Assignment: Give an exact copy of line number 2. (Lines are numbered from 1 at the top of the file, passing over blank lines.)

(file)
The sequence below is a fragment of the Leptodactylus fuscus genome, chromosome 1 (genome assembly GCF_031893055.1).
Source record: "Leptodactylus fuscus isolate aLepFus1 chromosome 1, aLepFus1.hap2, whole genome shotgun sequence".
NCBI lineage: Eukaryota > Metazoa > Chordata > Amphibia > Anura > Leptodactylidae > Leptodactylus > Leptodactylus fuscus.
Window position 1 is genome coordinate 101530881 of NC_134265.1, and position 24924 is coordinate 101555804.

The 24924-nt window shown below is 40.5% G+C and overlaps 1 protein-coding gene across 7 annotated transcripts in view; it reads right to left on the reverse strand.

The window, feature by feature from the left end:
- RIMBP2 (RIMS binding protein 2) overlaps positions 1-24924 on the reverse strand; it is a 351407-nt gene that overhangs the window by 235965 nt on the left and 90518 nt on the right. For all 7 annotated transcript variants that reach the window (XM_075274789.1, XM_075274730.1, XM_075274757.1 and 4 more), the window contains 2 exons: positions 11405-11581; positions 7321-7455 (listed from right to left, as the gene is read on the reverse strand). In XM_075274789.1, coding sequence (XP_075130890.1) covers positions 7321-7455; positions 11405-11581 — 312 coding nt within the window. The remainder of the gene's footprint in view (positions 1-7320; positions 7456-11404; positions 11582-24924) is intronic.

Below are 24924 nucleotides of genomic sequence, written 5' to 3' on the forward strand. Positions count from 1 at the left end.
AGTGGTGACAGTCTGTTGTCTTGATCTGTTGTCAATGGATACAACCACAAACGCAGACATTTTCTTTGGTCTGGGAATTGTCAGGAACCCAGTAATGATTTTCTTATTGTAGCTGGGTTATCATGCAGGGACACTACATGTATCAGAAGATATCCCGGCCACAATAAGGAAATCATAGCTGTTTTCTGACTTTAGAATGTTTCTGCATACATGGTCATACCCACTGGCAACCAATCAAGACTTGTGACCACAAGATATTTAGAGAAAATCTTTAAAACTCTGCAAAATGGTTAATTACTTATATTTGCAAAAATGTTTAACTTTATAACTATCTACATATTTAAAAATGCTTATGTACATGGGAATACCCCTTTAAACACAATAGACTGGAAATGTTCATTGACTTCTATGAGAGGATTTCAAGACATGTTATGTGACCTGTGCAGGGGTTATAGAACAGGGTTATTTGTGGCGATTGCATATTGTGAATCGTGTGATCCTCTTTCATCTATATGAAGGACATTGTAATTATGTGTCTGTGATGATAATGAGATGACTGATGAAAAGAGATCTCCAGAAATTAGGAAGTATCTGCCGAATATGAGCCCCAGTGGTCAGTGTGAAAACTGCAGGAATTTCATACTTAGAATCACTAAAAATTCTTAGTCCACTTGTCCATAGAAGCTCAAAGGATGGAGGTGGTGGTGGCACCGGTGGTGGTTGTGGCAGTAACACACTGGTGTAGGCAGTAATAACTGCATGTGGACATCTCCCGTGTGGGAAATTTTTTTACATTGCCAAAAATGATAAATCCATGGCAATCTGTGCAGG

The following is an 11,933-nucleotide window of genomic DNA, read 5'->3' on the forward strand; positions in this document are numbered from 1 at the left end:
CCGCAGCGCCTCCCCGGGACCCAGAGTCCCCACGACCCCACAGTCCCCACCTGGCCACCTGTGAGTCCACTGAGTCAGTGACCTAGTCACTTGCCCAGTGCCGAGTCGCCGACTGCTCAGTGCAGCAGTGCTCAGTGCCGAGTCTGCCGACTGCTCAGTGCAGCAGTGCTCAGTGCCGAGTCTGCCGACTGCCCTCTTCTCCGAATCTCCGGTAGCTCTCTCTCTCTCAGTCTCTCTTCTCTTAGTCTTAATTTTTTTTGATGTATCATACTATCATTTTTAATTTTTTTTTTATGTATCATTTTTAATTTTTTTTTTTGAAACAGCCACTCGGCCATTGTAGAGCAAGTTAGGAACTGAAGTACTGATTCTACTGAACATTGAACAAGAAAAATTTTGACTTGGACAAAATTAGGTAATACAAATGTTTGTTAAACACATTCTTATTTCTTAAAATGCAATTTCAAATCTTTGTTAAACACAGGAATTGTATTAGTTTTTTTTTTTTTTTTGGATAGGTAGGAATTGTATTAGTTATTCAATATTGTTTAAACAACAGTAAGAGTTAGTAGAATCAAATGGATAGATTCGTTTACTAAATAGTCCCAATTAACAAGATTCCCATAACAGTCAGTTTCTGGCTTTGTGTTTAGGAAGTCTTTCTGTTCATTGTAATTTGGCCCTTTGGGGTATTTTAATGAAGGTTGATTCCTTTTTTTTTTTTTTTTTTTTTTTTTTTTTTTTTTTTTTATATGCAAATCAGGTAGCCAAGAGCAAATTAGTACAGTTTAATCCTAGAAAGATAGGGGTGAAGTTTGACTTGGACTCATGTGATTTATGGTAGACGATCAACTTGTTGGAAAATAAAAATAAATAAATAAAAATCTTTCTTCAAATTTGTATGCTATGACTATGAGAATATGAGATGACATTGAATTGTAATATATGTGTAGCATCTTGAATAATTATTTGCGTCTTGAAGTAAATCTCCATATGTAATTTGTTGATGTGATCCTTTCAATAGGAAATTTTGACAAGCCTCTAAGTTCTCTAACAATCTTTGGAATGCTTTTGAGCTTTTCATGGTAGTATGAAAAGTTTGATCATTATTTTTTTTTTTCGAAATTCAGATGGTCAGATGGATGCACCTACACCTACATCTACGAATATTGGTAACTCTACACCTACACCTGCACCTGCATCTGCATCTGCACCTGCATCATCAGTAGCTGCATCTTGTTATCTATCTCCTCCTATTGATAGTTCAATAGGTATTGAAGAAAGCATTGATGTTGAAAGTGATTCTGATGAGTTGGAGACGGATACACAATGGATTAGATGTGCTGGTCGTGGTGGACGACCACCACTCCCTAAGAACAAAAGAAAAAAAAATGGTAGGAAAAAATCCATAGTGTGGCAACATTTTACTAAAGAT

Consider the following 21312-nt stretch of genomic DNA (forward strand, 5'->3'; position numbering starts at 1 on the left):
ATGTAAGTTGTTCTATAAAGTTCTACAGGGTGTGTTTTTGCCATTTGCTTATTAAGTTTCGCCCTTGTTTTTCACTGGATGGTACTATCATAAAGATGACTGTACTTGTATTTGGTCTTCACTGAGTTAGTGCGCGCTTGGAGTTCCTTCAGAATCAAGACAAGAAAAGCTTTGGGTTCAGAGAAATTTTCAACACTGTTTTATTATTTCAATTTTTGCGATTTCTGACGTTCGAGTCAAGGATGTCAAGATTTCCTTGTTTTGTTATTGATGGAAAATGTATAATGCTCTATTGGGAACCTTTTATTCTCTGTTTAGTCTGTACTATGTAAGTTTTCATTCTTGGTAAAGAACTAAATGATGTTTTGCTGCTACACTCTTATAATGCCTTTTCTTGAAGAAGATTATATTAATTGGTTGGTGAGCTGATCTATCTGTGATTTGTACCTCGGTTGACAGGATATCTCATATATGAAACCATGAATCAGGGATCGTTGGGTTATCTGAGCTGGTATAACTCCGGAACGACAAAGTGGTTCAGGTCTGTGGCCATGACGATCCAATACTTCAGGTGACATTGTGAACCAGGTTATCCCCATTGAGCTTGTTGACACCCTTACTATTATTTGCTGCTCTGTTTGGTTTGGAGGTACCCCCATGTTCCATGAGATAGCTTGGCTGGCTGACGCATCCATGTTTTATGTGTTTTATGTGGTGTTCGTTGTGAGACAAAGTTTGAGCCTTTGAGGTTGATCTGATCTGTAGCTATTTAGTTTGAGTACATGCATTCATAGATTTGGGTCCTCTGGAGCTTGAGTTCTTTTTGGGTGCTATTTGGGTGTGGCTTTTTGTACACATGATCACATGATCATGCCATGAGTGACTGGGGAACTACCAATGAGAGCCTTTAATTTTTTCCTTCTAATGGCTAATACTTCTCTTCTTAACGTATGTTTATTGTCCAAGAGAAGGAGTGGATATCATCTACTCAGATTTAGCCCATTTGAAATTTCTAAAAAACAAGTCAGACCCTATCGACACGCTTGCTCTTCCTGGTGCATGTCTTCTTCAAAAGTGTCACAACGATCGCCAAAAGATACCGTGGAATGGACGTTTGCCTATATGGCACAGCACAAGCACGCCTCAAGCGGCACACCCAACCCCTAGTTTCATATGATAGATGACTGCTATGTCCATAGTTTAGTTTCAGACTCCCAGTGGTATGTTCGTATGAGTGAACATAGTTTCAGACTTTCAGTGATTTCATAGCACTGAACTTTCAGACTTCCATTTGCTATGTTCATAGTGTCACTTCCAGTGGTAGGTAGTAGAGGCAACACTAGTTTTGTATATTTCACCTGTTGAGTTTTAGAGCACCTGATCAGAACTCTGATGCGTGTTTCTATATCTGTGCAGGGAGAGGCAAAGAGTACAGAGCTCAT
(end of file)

Source record: "Leptodactylus fuscus isolate aLepFus1 chromosome 1, aLepFus1.hap2, whole genome shotgun sequence".